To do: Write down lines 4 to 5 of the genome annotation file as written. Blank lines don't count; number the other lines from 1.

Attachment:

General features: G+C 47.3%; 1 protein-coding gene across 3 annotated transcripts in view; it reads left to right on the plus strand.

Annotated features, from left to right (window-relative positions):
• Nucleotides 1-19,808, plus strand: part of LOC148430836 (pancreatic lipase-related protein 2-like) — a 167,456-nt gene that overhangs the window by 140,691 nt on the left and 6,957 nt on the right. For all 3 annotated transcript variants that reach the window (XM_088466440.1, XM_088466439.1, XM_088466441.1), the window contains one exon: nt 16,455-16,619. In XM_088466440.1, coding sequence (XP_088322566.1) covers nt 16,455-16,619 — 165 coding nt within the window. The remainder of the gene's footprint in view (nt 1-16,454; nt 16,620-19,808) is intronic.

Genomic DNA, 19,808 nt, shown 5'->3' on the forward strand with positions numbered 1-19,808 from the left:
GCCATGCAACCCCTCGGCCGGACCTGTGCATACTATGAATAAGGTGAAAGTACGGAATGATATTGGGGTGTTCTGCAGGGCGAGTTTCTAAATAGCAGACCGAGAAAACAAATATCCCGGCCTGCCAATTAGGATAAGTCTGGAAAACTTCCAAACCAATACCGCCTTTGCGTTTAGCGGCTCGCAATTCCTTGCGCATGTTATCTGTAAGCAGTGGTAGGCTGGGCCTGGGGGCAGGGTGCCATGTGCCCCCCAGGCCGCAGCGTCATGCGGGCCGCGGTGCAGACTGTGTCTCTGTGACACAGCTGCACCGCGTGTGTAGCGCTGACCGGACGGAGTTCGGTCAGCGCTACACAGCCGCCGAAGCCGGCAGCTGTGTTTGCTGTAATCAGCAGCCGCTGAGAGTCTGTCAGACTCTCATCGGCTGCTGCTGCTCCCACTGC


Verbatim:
Genomic DNA, 19,808 nt, shown 5'->3' on the forward strand with positions numbered 1-19,808 from the left:
GCCATGCAACCCCTCGGCCGGACCTGTGCATACTATGAATAAGGTGAAAGTACGGAATGATATTGGGGTGTTCTGCAGGGCGAGTTTCTAAATAGCAGACCGAGAAAACAAATATCCCGGCCTGCCAATTAGGATAAGTCTGGAAAACTTCCAAACCAATACCGCCTTTGCGTTTAGCGGCTCGCAATTCCTTGCGCATGTTATCTGTAAGCAGTGGTAGGCTGGGCCTGGGGGCAGGGTGCCATGTGCCCCCCAGGCCGCAGCGTCATGCGGGCCGCGGTGCAGACTGTGTCTCTGTGACACAGCTGCACCGCGTGTGTAGCGCTGACCGGACGGAGTTCGGTCAGCGCTACACAGCCGCCGAAGCCGGCAGCTGTGTTTGCTGTAATCAGCAGCCGCTGAGAGTCTGTCAGACTCTCATCGGCTGCTGCTGCTCCCACTGC